Poverty and InequalitySexual and Reproductive HealthFamily, Maternal & Child HealthMethodology

Interrelationship of substance use and psychological distress over the life course among a cohort of urban African Americans

TitleInterrelationship of substance use and psychological distress over the life course among a cohort of urban African Americans
Publication TypeJournal Article
Year of Publication2012
AuthorsGreen, KM, Zebrak, KA, Robertson, JA, Fothergill, KE, Ensminger, ME
JournalDrug Alcohol Depend
Date PublishedJun 1
ISBN Number1879-0046 (Electronic) 0376-8716 (Linking)
Accession Number22189347
KeywordsAdolescent, Adult, African Americans/*statistics & numerical data, Age Factors, Alcohol Drinking/epidemiology/psychology, Child, Cocaine-Related Disorders/epidemiology/psychology, Cohort Studies, Family, Female, Humans, Longitudinal Studies, Male, Marijuana Smoking/epidemiology/psychology, Mental Health, Mothers, Risk, Sex Factors, Stress, Psychological/complications/epidemiology/*psychology, Substance-Related Disorders/complications/epidemiology/*psychology, United States/epidemiology, Young Adult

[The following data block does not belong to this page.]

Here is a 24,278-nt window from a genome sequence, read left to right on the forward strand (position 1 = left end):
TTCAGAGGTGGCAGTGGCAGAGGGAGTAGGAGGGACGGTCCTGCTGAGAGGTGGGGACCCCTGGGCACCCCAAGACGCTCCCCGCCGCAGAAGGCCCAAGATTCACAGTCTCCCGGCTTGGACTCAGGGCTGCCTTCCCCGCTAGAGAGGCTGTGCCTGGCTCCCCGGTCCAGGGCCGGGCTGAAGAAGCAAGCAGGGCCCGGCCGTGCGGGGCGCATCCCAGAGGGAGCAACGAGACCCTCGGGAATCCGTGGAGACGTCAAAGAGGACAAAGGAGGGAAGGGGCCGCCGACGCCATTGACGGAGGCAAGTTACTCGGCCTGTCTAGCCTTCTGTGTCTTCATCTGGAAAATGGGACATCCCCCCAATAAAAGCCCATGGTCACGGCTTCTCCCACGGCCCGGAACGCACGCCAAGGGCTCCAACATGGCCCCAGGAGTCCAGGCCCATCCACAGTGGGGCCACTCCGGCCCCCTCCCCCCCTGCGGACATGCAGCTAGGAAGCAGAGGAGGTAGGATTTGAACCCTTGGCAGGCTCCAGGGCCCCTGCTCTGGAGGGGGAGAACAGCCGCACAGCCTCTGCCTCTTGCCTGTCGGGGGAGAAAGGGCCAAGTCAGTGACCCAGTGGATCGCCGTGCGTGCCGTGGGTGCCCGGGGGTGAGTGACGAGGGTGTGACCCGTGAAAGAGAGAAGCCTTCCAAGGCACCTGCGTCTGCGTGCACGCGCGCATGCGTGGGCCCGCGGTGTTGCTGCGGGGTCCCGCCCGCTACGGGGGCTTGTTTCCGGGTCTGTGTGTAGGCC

BACKGROUND: Substance use and psychological problems are major public health issues because of their high prevalence, co-occurrence, clustering in socio-economically disadvantaged groups, and serious consequences. However, their interrelationship over time is not well understood. METHODS: This study identifies and compares the developmental epidemiology from age 6 to 42 of substance use and psychological distress in a population of African American men and women. Data come from the Woodlawn study, a longitudinal study of an urban community cohort followed since 1966. We use structural equation modeling to examine pathways between substance use (i.e., alcohol, marijuana, and cocaine) and psychological distress over time by gender. RESULTS: We find significant continuity from adolescence to midlife for substance use and for psychological distress, as well as significant correlations within time periods between substance use and psychological distress, particularly among women. We also find greater adolescent substance use predicts psychological distress in young adulthood for men, but no cross-lag associations for women. Women's adolescent psychological distress and substance use are linked uniquely to that of their mothers. Findings show additional gender differences in the developmental etiology of substance use and psychological distress. CONCLUSIONS: Findings demonstrate the continuity of substance use and psychological distress over time; the contemporaneous relationships between psychological distress and substance use within time periods, and minimal cross-lagged relationships. Findings also show that adolescent substance use may set boys on a pathway of long-term psychological distress, thus adding to evidence of negative consequences of frequent use.